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Open Access Highly Accessed Research article

Partial inhibition and bilevel optimization in flux balance analysis

Giuseppe Facchetti1 and Claudio Altafini2*

Author Affiliations

1 International School for Advanced Studies) Statistical and Biological Physics Dept. - Via Bonomea 265 - 34136, Trieste, Italy

2 SISSA (International School for Advanced Studies) Functional Analysis Dept. - Via Bonomea 265 - 34136, Trieste, Italy

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BMC Bioinformatics 2013, 14:344  doi:10.1186/1471-2105-14-344

Published: 29 November 2013

Abstract

Motivation

Within Flux Balance Analysis, the investigation of complex subtasks, such as finding the optimal perturbation of the network or finding an optimal combination of drugs, often requires to set up a bilevel optimization problem. In order to keep the linearity and convexity of these nested optimization problems, an ON/OFF description of the effect of the perturbation (i.e. Boolean variable) is normally used. This restriction may not be realistic when one wants, for instance, to describe the partial inhibition of a reaction induced by a drug.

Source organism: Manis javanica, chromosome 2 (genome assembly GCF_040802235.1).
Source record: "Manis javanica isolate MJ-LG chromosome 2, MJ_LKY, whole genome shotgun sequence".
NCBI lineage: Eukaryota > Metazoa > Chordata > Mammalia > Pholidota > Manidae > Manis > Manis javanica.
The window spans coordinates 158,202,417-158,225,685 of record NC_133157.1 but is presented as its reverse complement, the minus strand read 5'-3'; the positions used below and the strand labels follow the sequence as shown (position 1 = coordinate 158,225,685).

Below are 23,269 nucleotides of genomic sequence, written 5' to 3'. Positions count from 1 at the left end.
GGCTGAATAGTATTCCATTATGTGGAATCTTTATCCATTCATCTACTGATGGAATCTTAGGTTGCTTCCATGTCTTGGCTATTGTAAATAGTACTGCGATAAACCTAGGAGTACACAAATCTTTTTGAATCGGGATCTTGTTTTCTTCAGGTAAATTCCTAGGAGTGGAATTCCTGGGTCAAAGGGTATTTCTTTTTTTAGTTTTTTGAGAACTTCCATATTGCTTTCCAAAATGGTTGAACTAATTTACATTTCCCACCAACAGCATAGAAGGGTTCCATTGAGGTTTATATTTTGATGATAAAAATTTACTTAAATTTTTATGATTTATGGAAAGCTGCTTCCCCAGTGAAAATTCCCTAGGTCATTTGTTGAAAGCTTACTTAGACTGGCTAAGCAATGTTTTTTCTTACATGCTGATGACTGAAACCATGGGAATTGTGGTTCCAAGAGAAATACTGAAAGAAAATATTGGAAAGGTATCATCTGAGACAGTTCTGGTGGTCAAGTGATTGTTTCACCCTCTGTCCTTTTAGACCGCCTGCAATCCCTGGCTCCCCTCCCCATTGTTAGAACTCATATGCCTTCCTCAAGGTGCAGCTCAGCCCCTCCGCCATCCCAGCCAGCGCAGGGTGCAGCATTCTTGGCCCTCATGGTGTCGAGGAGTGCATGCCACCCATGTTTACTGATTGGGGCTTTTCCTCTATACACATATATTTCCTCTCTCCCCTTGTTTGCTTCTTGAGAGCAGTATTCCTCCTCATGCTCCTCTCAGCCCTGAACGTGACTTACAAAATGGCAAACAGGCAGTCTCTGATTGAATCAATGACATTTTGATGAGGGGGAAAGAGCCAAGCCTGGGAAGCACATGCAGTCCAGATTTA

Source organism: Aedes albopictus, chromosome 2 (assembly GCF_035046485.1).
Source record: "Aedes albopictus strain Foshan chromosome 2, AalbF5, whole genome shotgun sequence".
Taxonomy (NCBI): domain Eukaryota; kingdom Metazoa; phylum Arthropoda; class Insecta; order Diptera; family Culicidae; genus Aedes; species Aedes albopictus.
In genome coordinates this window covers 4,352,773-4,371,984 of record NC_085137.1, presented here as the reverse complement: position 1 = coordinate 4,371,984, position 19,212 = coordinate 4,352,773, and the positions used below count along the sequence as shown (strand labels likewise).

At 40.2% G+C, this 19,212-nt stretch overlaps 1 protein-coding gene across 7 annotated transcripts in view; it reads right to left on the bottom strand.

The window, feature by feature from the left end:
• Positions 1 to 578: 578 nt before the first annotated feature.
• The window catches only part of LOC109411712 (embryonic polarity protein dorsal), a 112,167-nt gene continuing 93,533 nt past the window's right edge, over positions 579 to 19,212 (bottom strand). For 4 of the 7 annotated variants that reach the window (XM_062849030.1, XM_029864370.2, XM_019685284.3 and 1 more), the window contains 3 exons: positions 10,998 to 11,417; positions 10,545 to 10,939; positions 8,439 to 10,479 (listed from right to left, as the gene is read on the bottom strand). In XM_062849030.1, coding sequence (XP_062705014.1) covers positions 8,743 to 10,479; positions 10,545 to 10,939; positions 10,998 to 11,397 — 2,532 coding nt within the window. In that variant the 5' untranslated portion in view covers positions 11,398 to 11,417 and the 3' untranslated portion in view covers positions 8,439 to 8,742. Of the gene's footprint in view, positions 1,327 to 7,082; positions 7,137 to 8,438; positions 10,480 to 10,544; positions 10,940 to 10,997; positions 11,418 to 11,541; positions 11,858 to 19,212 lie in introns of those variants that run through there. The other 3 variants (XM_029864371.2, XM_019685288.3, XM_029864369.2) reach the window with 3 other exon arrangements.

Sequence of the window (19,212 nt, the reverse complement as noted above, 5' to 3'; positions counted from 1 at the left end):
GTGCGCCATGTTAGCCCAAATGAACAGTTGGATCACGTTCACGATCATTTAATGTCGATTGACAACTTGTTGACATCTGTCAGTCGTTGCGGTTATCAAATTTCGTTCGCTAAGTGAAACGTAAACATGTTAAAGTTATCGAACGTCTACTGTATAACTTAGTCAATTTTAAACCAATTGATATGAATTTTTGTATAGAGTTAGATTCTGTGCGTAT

Results

In this paper we present a formulation of the bilevel optimization which overcomes the oversimplified ON/OFF modeling while preserving the linear nature of the problem. A case study is considered: the search of the best multi-drug treatment which modulates an objective reaction and has the minimal perturbation on the whole network. The drug inhibition is described and modulated through a convex combination of a fixed number of Boolean variables. The results obtained from the application of the algorithm to the core metabolism of E.coli highlight the possibility of finding a broader spectrum of drug combinations compared to a simple ON/OFF modeling.

Conclusions

The method we have presented is capable of treating partial inhibition inside a bilevel optimization, without loosing the linearity property, and with reasonable computational performances also on large metabolic networks. The more fine-graded representation of the perturbation allows to enlarge the repertoire of synergistic combination of drugs for tasks such as selective perturbation of cellular metabolism. This may encourage the use of the approach also for other cases in which a more realistic modeling is required.